DIY Lace Bomber Jacket: Butterick B6181 Stylish Fabric Vol. 2



DIY Lace Bomber Jacket: Butterick B6181 Stylish Fabric Vol. 2


Hope all is well.  I have to tell you that it is getting really late as I type this and despite drinking a grande Americano from Starbucks, I am sleepy.  Lately, I have not been able to fight my sleep.  Therefore, I am going to jump right into this week’s DIY look, before all of my words begin to look like this “adhgf’aikrdfg]ua9’or taeraq”  on the screen, LOL.  Trust me it has happened before.  So without further ado…

Let’s get into this week’s DIY look… a lace bomber jacket.

So if you recall my last post, I made a split back lace top using gorgeous vintage-inspired Lourdes Princess lace from Stylish Fabric (if you missed it click here).  I mentioned that I had this lace in seafoam green.  Well, I decided to make Butterick B6181 with it. The seafoam color can be found here and feel free to use my code: Tee for 15% off sitewide!

Image result for butterick 6181

I lined the front and back panels of my jacket with a lovely seafom rayon jersey knit also from Stylish Fabric that can be found by clicking here.  This fabric feels so soft against your skin.  I attached the lace and knit by serging it together to make one fabric piece.

I left the sleeves unlined, because you know how I love to show off the beauty of lace.  This jacket also has pockets made using the rayon jersey knit.

Initially, I planned to make my cuffs, lower band, and collar in knit, but decided to use scrap ribbed trim that I had in my stash that I found at an outlet store in Los Angeles.   I had already sewn the bottom band on, but when it became time to attach the collar and the cuffs, I chose to double up the ribbed fabric.  I like the additional weight and final finish that doubling the fabric added.

The collar gave me the blues (no pun intended).  Seriously, I really had no idea how to make it work with this trim.
I ended up using just the curve of the pattern for the front ends of the collar and made the rest of the collar straight.It looked great, right?!?!?Except the fit was very, very, very off….sigh.Honestly, I was very lost on how to correct the fit for the collar.  So I ended up shortening the collar a couple of times to get it to look passable.  As a result of shortening the length of the collar, I had to gather the shoulders and back panel to fit.  In restrospect, the trim seems to be too wide and perhaps I should have trimmed down the width.The one thing I would like to go back and do is to double up my bottom band to give it that same sturdy and finished look as the collar and cuffs.  I just couldn’t do it after fighting with the collar for a few hours, my brain was spent, LOL.I used a 24 inch separating sports zipper.Overall, I felt this jacket came together nicely and I love the color of the lace and knit, along with the contrasting ribbed trim.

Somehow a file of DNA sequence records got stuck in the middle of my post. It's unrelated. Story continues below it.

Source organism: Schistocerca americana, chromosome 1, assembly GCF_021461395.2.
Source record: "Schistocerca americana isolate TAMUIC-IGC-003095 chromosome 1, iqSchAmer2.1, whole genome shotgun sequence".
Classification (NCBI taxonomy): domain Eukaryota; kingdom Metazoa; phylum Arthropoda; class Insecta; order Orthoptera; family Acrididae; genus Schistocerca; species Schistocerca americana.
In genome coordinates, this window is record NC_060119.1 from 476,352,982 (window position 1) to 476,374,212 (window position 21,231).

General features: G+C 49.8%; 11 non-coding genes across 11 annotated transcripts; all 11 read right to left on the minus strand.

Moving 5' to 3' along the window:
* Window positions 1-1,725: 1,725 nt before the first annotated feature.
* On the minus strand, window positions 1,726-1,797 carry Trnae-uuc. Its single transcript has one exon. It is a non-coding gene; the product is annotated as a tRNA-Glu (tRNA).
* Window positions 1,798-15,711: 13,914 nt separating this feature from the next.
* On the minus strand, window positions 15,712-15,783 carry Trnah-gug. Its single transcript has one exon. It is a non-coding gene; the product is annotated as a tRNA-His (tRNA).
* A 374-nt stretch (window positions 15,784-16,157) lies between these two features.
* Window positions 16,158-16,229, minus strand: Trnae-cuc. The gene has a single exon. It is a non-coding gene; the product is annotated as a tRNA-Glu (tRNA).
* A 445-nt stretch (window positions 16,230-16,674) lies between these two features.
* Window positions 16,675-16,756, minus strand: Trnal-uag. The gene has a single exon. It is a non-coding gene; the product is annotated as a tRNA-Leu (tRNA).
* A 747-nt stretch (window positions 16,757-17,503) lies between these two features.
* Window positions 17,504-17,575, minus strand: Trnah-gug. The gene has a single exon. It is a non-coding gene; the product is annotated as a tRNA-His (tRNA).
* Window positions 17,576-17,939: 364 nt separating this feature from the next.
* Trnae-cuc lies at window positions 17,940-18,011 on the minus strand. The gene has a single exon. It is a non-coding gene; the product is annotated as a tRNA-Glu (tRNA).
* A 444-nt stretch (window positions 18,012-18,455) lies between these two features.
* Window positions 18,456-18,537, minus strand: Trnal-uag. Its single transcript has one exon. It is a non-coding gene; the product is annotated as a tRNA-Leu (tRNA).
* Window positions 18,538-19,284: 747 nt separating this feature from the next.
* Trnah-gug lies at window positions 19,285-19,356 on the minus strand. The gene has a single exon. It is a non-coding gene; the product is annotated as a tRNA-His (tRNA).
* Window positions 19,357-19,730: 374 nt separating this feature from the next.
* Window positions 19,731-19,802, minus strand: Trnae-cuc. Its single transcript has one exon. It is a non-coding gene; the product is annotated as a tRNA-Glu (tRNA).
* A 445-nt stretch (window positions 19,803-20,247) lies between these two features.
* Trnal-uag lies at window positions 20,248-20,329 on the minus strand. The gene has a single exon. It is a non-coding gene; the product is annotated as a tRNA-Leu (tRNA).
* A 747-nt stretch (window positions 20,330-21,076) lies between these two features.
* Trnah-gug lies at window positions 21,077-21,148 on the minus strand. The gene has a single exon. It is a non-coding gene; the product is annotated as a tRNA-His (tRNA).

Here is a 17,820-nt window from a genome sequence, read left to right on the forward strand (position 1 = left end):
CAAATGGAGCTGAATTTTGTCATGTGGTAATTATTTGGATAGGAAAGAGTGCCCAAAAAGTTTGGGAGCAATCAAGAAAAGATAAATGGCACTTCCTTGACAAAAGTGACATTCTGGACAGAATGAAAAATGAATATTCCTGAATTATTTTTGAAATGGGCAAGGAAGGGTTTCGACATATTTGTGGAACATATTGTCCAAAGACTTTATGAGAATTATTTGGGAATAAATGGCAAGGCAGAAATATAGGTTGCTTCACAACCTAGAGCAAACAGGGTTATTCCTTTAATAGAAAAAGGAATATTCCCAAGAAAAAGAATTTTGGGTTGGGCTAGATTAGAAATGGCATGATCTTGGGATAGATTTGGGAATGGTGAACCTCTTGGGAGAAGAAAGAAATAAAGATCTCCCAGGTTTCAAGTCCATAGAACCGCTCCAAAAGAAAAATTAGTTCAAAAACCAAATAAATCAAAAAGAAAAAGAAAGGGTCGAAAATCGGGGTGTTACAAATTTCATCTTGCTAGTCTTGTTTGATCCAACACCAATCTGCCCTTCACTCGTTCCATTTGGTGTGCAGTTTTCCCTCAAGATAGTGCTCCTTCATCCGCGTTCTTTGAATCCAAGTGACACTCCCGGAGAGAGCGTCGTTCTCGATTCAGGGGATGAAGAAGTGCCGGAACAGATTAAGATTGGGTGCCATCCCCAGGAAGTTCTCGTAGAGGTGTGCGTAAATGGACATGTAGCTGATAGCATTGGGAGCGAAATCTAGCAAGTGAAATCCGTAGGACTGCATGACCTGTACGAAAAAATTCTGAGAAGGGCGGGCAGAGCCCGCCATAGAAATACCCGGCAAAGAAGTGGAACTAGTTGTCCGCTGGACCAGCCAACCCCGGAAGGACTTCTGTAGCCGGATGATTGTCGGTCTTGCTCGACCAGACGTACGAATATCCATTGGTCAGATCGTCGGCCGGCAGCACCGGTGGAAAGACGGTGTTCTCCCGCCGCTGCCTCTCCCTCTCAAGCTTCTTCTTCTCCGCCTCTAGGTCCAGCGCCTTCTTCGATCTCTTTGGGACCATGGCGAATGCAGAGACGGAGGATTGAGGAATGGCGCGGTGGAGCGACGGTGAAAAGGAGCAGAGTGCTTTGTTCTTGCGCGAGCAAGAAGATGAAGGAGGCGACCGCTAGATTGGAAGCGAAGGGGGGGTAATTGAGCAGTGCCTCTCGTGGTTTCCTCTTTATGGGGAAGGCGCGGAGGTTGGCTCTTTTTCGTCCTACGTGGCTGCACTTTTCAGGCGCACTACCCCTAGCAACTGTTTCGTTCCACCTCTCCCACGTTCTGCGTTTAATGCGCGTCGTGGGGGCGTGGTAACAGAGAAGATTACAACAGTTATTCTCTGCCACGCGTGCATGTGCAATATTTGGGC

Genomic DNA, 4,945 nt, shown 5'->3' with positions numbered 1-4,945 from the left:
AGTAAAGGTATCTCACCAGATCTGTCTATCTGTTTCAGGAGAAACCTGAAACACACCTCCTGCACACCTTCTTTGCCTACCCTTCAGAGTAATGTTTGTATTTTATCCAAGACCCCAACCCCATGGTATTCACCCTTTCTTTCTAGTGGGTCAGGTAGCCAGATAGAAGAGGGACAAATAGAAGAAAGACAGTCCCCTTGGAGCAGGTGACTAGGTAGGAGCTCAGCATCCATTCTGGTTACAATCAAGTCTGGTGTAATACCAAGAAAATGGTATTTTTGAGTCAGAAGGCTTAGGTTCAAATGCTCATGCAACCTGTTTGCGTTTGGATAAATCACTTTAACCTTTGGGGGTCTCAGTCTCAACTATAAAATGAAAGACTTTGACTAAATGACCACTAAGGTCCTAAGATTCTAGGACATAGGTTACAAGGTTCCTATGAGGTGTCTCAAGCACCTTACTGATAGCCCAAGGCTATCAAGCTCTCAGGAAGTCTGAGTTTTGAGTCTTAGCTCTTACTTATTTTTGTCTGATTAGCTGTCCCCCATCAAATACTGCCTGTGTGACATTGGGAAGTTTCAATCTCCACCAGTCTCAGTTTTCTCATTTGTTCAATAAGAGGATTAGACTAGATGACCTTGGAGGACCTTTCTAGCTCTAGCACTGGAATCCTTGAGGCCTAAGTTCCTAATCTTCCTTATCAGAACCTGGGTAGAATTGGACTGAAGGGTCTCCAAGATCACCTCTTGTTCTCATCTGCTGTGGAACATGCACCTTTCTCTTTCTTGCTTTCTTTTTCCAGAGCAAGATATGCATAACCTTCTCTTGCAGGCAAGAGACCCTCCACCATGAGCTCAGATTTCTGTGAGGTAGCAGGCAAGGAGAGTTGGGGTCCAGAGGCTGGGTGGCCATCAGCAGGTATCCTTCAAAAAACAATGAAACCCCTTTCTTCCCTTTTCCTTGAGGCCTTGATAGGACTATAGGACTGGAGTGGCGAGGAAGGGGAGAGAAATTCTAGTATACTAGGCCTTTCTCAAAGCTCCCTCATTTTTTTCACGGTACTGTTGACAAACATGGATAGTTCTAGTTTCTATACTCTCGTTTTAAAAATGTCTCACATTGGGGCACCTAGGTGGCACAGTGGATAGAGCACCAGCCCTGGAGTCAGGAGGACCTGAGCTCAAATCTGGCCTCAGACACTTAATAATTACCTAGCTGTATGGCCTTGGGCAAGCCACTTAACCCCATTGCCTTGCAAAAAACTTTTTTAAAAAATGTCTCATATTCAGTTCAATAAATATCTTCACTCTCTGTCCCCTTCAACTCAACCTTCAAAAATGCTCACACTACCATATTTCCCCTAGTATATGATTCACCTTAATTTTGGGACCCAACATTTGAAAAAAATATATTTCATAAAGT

Don’t forget to check out Stylish Fabric for your fabric needs at!  Use code: Tee for 15% off sitewide.

Also congrats to two of my awesome subscribers/readers that won sewing boxes from Stylish Fabrics!  They should be mailed out to you soon!  I hope you enjoy!

Yours truly, Tee
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My name is Tee and you can say that sewing is in my blood. You see, I come from a family of wonderful seamstresses, including my Grandma Maggie. My aunt is also one of my favorite seamstresses. As a child, I was so amazed at all of the prom/ball gowns, dresses, suits, and lace slips hanging up everywhere that they made. They also made beautiful home décor, such as curtains, cushions, and pillows. Their work was impeccable to say the least and always looked so professionally-made. Though I admired their work greatly, I did not pick up the craft as a child. However, my mom believed that I was born with the sewing gene, simply because my dad, his mom, and his sisters could sew. So when I was in high school, she bought me a beautiful 1960s sewing machine (the kind that folds into the table) and my Granny Elaine gave me several yards of fabric that she was planning to use to have a garment made. One Saturday morning, I pulled out the machine instructions and decided to give sewing a try. Sadly, my first attempts at sewing were complete fails…everything I tried to sew always fell apart…probably because I didn’t think the bobbin thread was necessary at the time. Instead of asking any of those wonderful familial resources to teach me to sew…I ended up folding the machine back into the table and using it for a lamp stand. It wasn’t until 15 years later that I would ever try sewing again. In fall of 2011 while living in Chicago, I signed up for a sewing class at a local fabric store, called The Needle Shop. In just three hours, I learned the basic functions of the sewing machine, how to sew a straight stitch, and how to install a zipper. I also learned the bobbin thread was absolutely necessary for ensuring that stitches did not come apart. By the time the class was finished, I made my very first throw pillow. I felt a strong sense of achievement and I couldn’t wait to make more things. I was 125% hooked on sewing. From that point, I purchased a small sewing machine and found more sewing classes around the city. For my next project, I learned to sew a reversible messenger bag at Lillstreet Art Center. However, my love affair with sewing went to the next level when I learned to sew garments at Vogue Fabric Store. A few years later, I moved to Vegas, where I connected with a tailor and learned menswear alterations. Additionally, I took classes at the Stitch Factory in downtown Vegas, where I learned to make pants, match plaids, and draft my own patterns. In addition to DIY and sewing for fashion and the home, I really like thrifting and shopping great retail sales. I like to incorporate and style thrift and retail items into my DIY looks. A little more about Grandma Maggie and Granny Elaine I began learning to sew after my Grandma Maggie’s memory started to fade away from her. Much of her fabric was passed down to me and there are many times when I wish I could ask her thoughts and the background on certain fabrics. Nevertheless, before her memory loss progressed completely, I showed her my first throw pillow. I didn’t think she quite understood, until she quietly uttered the words, “you should add lace around it, that would make it pretty”. Anytime, I use my Grandma’s colorful laces or fabric, I hear her voice and I feel I am sharing this journey with her. I am also fortunate enough to have my Granny Elaine’s old and colorful leather coats. Pre-sewing, I would always tell her those things were “out of style” and needed to be donated. Thank goodness she didn’t listen to me, because she gave me all of those great coats that I plan on re-purposing for future DIY projects. Though her memory also is not quite the same, she is happy to know that I am going to re-use them. While packing those items to bring to Vegas with me, she repeated joyfully, “I can’t believe you saved all those things for so many years”…(though she is the one who saved them). I am so fortunate for my grandmothers and I dedicate this blog to them. Love, Tee